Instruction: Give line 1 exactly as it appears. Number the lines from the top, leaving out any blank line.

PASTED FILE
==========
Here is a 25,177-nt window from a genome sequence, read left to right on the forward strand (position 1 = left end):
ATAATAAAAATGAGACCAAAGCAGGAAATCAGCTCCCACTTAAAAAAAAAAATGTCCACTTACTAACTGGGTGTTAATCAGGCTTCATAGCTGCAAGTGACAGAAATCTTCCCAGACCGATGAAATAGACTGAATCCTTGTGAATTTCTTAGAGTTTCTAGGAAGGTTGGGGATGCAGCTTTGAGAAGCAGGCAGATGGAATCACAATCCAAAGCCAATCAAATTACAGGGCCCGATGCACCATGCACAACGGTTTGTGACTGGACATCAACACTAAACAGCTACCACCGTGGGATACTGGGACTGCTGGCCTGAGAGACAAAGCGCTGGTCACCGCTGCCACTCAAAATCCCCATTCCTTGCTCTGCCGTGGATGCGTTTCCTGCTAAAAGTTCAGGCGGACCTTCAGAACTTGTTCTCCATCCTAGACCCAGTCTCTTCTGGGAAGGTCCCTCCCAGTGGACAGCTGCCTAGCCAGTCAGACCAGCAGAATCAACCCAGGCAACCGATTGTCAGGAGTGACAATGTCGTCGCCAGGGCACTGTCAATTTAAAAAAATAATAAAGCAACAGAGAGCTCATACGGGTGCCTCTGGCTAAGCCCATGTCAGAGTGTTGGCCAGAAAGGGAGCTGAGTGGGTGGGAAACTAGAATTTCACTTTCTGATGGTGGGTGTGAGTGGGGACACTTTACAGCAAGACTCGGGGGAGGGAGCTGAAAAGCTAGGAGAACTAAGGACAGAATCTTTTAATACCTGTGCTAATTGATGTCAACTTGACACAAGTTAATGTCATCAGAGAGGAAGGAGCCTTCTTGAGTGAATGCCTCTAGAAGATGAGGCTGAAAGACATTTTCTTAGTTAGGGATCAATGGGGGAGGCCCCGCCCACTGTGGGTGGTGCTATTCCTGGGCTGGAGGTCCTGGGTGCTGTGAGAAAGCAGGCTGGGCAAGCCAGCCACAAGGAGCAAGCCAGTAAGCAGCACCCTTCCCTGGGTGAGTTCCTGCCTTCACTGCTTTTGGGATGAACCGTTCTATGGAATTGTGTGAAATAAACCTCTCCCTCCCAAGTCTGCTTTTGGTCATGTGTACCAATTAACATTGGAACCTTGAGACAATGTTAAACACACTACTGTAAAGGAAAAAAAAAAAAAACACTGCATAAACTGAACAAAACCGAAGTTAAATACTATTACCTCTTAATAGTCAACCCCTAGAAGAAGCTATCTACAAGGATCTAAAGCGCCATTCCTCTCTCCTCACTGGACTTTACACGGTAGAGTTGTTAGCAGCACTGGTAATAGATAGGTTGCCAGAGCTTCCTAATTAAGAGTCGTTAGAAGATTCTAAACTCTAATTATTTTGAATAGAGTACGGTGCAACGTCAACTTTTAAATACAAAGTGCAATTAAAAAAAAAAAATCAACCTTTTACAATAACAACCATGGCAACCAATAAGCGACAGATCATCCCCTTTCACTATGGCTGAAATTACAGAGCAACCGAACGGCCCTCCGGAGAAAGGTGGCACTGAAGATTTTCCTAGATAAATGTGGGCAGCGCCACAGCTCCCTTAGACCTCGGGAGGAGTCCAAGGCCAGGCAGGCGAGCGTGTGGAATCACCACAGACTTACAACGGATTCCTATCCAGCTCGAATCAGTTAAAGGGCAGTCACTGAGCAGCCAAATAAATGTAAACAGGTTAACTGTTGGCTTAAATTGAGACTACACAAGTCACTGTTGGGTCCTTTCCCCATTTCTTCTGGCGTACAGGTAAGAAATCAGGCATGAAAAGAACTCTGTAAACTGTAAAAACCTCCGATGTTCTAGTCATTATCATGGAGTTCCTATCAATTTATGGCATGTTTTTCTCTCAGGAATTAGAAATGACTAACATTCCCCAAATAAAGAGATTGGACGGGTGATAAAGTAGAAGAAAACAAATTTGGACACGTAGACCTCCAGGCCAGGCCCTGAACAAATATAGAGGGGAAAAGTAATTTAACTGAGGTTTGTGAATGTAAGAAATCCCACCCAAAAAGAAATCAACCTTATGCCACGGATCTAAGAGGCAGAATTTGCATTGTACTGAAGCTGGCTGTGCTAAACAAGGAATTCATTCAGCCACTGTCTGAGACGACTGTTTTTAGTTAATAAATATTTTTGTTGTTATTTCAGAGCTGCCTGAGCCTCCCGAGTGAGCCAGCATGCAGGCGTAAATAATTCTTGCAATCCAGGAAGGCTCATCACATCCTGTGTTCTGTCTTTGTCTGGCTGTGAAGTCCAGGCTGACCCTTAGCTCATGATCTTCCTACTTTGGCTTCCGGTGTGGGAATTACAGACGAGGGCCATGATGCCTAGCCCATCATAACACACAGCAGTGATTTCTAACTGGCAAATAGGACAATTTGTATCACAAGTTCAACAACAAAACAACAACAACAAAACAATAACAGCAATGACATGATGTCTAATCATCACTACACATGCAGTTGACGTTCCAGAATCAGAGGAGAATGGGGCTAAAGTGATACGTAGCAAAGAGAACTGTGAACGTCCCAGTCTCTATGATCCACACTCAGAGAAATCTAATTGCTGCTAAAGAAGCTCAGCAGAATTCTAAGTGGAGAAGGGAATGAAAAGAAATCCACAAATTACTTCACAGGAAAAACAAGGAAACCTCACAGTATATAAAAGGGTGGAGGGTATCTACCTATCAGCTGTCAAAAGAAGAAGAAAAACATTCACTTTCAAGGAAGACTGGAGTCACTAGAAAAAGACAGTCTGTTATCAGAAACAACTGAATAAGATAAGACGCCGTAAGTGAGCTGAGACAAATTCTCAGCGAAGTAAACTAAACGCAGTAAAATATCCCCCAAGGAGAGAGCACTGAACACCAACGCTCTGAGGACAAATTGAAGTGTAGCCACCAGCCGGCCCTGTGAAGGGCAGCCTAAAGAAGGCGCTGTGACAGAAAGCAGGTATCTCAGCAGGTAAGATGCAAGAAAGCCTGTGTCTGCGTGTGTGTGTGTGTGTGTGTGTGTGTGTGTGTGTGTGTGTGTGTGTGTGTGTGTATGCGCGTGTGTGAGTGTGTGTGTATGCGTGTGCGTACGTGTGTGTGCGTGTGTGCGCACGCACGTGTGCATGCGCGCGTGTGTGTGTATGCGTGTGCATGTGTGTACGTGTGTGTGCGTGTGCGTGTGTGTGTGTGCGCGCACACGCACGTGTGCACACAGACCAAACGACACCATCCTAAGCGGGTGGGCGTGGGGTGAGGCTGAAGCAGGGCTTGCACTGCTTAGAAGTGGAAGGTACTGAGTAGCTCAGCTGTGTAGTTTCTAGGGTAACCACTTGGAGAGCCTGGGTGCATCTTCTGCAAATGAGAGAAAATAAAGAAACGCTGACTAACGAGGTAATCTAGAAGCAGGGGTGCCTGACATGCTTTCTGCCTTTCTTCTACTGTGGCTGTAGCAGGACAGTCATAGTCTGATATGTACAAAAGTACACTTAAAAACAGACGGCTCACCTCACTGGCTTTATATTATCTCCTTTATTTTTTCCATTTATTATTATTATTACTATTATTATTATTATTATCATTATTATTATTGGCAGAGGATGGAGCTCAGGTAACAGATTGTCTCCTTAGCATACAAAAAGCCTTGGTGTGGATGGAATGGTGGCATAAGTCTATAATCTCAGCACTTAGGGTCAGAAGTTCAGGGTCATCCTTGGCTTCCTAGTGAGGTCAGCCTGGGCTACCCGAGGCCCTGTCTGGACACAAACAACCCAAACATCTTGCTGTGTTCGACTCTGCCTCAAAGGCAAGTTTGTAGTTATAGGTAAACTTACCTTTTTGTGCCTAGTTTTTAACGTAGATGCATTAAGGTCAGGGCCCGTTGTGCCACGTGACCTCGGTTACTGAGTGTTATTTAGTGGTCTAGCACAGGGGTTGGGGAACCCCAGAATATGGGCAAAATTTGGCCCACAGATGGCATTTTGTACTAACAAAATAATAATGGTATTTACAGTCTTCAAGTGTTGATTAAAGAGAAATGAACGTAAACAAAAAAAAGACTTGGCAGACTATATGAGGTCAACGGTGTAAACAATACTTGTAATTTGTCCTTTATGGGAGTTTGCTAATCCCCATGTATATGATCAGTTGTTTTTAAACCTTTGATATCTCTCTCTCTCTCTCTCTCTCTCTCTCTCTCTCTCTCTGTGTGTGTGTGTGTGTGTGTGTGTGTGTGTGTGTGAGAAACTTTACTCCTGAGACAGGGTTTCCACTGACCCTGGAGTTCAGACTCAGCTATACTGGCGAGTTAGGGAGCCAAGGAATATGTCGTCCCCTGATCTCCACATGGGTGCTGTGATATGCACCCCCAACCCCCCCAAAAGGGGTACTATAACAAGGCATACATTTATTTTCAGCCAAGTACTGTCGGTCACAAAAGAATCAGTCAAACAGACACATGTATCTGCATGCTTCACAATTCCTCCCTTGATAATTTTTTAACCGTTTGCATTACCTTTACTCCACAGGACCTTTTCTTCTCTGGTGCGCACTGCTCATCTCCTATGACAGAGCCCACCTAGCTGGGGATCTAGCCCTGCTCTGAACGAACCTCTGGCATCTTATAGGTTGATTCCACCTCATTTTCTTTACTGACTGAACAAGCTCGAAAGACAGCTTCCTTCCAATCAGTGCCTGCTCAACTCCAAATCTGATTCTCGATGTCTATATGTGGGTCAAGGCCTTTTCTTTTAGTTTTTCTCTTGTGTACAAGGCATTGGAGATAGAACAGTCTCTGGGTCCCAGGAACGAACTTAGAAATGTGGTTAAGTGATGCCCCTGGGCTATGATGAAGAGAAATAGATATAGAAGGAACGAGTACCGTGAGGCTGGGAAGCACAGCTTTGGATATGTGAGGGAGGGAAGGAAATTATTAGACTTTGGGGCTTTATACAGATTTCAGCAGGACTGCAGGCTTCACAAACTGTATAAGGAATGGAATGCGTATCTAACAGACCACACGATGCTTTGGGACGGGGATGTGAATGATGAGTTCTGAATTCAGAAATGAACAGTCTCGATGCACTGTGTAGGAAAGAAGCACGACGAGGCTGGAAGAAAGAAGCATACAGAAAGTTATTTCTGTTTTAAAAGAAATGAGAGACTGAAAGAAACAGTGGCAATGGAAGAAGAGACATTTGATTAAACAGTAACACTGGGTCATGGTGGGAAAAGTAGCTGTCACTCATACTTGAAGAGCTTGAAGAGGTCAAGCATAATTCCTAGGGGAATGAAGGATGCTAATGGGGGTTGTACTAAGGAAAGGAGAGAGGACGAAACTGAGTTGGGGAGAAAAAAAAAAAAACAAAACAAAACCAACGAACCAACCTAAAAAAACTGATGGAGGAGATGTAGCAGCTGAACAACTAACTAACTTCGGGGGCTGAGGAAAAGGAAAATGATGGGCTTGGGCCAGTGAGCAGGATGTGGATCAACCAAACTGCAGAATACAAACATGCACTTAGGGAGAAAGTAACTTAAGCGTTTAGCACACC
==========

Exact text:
Here is a 25,177-nt window from a genome sequence, read left to right on the forward strand (position 1 = left end):